By Jonathan LeBlanc, Fort Bliss Bugle Staff:
(El Paso, Texas, Nov. 22, 2017)
McGREGOR RANGE, N.M. – Soldiers assigned to Company C, 3rd Battalion, 501st Aviation Regiment, Combat Aviation Brigade, 1st Armored Division, qualified on their M9 and M4 weapons here Nov. 1, but this range was not typical by any means.
Normally when Soldiers go to the range to zero and qualify their weapons, the range is setup with elements such as tower and range safety.
The unit ran the range at a squad type level, however. This means that each Soldier firing was a member of a small group taking command and guidance from a single leader.
First Lt. Dustin Brown said conducting a range like this forces the junior leaders to dig into the regulations to learn what the qualification requirements are and really take charge.
This new training strategy enables Soldiers to team build in addition to learning valuable leadership skills.
“We have some sergeants within the unit that are responsible for not only their junior enlisted Soldiers, but also some new warrant officers to it really helps them to understand and learn how to lead and give direction to both,” Brown said.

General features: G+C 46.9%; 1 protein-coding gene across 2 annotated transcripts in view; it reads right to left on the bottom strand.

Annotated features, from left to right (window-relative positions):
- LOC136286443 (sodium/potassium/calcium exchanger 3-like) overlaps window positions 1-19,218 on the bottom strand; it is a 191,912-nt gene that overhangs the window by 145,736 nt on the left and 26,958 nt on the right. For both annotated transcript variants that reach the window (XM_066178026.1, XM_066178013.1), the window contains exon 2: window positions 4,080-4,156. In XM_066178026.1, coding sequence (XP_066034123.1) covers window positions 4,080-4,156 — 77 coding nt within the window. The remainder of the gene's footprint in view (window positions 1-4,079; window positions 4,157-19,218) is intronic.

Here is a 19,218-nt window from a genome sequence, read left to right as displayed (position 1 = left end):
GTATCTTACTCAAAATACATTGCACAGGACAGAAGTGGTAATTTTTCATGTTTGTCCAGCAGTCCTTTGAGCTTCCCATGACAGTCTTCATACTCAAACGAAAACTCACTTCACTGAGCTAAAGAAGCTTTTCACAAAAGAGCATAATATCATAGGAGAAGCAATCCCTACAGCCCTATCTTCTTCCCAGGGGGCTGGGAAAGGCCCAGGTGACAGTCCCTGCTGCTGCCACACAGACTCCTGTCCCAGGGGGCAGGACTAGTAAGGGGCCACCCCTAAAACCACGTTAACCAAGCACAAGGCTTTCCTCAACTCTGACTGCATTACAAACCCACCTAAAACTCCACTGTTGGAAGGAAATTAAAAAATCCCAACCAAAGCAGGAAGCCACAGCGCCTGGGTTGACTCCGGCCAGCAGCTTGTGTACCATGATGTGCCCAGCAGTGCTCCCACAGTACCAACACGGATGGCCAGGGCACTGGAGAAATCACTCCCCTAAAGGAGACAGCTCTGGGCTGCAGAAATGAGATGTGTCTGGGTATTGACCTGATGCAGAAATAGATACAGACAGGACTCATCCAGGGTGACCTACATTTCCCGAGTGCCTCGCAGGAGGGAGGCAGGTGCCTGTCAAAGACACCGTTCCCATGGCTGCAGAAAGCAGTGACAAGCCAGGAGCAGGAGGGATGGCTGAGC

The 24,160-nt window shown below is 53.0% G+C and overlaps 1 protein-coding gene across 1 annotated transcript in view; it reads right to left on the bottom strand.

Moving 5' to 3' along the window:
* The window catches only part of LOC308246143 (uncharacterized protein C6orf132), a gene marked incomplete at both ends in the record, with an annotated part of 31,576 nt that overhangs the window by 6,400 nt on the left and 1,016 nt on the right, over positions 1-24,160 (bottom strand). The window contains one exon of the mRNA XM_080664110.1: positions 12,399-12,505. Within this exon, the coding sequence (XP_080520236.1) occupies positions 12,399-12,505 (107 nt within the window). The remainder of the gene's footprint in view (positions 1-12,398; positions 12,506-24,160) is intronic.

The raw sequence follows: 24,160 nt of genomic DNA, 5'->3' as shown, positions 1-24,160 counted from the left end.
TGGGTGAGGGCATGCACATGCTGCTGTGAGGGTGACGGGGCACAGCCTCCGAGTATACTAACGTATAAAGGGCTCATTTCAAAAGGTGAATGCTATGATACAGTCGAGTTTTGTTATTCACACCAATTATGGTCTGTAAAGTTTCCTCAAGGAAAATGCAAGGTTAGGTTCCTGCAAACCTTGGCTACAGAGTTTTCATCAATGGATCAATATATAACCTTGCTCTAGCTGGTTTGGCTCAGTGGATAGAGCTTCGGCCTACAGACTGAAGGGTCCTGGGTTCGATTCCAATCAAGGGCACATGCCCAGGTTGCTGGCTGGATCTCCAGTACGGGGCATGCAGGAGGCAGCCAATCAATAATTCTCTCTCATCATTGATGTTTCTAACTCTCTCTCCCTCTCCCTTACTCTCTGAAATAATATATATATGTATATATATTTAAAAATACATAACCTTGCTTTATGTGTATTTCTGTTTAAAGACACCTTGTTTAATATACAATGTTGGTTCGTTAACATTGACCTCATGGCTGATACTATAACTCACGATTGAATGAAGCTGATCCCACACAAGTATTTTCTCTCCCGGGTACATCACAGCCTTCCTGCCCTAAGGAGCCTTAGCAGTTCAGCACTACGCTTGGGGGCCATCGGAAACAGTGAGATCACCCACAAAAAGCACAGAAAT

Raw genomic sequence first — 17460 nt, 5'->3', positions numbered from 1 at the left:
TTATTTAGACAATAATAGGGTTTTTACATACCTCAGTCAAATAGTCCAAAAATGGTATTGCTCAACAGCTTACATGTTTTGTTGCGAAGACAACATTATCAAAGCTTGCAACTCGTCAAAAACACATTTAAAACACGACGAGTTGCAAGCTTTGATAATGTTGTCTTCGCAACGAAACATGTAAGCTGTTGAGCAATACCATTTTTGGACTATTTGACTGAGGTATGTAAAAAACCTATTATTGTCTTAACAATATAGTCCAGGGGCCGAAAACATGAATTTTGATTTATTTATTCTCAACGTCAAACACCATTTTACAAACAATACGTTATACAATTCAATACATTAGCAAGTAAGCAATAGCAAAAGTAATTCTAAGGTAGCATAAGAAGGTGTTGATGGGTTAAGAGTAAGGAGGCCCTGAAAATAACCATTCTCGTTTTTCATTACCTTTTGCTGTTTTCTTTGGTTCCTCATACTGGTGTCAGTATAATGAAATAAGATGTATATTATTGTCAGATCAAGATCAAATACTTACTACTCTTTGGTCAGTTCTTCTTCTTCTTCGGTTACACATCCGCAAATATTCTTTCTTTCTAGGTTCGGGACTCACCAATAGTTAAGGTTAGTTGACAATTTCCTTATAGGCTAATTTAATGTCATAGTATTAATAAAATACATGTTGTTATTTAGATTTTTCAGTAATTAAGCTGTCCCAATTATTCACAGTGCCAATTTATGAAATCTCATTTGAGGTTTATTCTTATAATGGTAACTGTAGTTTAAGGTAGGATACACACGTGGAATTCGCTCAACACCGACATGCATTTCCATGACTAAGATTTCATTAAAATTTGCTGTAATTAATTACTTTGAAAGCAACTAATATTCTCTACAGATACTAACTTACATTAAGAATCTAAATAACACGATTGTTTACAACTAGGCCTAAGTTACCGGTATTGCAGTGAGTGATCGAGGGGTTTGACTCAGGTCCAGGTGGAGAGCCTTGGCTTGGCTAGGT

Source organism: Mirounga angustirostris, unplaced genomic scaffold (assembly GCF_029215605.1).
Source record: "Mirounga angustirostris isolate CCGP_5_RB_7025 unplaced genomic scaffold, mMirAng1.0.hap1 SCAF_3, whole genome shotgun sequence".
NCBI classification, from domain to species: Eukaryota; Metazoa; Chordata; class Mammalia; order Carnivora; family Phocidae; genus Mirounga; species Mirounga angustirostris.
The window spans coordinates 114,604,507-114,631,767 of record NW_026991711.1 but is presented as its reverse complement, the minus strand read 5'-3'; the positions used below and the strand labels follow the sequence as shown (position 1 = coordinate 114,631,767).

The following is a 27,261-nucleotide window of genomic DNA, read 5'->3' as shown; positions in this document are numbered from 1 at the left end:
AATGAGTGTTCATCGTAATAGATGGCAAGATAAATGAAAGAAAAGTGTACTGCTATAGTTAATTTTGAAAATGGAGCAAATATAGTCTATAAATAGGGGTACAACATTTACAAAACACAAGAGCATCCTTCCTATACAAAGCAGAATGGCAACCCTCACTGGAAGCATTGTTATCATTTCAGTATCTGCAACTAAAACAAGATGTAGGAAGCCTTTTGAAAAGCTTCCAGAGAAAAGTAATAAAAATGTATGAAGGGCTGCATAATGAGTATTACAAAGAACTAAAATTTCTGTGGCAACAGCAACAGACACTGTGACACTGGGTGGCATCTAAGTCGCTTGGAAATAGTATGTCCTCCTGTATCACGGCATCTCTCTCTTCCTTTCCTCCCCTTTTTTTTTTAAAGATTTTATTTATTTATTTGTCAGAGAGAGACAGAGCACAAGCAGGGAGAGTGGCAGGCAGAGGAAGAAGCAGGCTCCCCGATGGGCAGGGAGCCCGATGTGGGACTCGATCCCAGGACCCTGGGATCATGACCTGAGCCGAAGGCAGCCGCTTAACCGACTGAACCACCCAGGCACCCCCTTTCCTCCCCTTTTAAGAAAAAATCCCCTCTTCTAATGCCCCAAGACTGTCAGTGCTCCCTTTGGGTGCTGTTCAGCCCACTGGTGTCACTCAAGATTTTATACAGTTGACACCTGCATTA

Being an aviation unit, the Soldiers assigned to the 3rd Bn., 501st Aviation Regt., spend most of their days ensuring the Army’s aircrafts are ready to respond at a moment’s notice to any disasters, but they want to ensure their Soldiers are keeping up with their basic Soldiering skills.
“Most of our focus is on Air support, so it is good to get these guys out here to keep them sharp on ground training, so we have well rounded Soldiers in our ranks,” Brown said.
In addition to running this new type of range, the Soldiers had the added benefit of learning some new shooting techniques.
Chief Warrant Officer 2 David Ray said the Soldiers only get to qualify on their M9s about every six months, so leaders decided to incorporate some alternative shooting methods versus the standard techniques taught in the Army.
“This opportunity allows us to create an out of the box type of training that Soldiers can learn and grow from with the limited time they have,” Ray said.